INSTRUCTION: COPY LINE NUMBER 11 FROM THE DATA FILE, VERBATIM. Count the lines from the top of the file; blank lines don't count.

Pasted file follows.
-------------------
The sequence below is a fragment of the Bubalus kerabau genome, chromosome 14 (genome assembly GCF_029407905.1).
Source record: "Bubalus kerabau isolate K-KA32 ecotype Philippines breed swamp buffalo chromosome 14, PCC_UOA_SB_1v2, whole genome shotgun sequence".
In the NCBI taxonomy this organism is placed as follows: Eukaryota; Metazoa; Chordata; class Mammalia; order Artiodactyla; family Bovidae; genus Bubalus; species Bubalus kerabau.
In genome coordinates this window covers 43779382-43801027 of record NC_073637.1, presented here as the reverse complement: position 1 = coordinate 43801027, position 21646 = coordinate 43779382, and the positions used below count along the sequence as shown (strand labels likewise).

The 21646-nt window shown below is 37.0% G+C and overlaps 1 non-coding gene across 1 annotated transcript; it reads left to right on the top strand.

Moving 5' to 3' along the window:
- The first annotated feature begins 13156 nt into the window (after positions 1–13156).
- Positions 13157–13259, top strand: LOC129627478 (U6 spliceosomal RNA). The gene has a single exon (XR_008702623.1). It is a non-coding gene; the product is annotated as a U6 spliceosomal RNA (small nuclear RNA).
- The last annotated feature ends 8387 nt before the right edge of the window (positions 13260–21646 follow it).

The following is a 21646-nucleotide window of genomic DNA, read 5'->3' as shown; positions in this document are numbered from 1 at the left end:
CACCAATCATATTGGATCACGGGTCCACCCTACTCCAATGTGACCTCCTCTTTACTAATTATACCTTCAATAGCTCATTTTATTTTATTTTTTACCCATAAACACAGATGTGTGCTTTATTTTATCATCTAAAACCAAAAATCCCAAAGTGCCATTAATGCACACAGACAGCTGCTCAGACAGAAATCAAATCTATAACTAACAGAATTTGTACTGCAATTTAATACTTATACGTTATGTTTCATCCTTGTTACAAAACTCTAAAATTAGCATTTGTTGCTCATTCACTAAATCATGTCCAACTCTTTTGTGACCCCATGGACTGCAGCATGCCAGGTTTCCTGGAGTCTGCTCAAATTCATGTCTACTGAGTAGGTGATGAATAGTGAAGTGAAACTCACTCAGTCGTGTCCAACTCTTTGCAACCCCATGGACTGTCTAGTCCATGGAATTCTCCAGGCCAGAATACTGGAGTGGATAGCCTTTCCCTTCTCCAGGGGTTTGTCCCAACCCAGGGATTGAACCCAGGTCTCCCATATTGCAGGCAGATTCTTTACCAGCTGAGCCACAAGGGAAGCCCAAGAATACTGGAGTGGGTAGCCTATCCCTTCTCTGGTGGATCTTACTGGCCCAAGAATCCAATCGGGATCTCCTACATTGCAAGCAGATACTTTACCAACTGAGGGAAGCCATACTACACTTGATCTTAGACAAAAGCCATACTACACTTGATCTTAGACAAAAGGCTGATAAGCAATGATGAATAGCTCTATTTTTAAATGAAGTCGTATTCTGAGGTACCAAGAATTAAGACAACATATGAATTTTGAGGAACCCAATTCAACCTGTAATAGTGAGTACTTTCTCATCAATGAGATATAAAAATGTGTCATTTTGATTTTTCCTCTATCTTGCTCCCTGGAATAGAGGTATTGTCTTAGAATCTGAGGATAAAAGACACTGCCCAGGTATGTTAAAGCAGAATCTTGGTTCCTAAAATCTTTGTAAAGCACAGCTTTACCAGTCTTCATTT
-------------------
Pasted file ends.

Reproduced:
CACCAATCATATTGGATCACGGGTCCACCCTACTCCAATGTGACCTCCTCTTTACTAATTATACCTTCAATAGCTCATTTTATTTTATTTTTTACCCATAAACACAGATGTGTGCTTTATTTTATCATCTAAAACCAAAAATCCCAAAGTGCCATTAATGCACACAGACAGCTGCTCAGACAGAAATCAAATCTATAACTAACAGAATTTGTACTGCAATTTAATACTTATACGTTATGTTTCATCCTTGTTACAAAACTCTAAAATTAGCATTTGTTGCTCATTCACTAAATCATGTCCAACTCTTTTGTGACCCCATGGACTGCAGCATGCCAGGTTTCCTGGAGTCTGCTCAAATTCATGTCTACTGAGTAGGTGATGAATAGTGAAGTGAAACTCACTCAGTCGTGTCCAACTCTTTGCAACCCCATGGACTGTCTAGTCCATGGAATTCTCCAGGCCAGAATACTGGAGTGGATAGCCTTTCCCTTCTCCAGGGGTTTGTCCCAACCCAGGGATTGAACCCAGGTCTCCCATATTGCAGGCAGATTCTTTACCAGCTGAGCCACAAGGGAAGCCCAAGAATACTGGAGTGGGTAGCCTATCCCTTCTCTGGTGGATCTTACTGGCCCAAGAATCCAATCGGGATCTCCTACATTGCAAGCAGATACTTTACCAACTGAGGGAAGCCATACTACACTTGATCTTAGACAAAAGCCATACTACACTTGATCTTAGACAAAAGGCTGATAAGCAATGATGAATAGCTCTATTTTTAAATGAAGTCGTATTCTGAGGTACCAAGAATTAAGACAACATATGAATTTTGAGGAACCCAATTCAACCTGTAATAGTGAGTACTTTCTCATCAATGAGATATAAAAATGTGTCATTTTGATTTTTCCTCTATCTTGCTCCCTGGAATAGAGGTATTGTCTTAGAATCTGAGGATAAAAGACACTGCCCAGGTATGTTAAAGCAGAATCTTGGTTCCTAAAATCTTTGTAAAGCACAGCTTTACCAGTCTTCATTT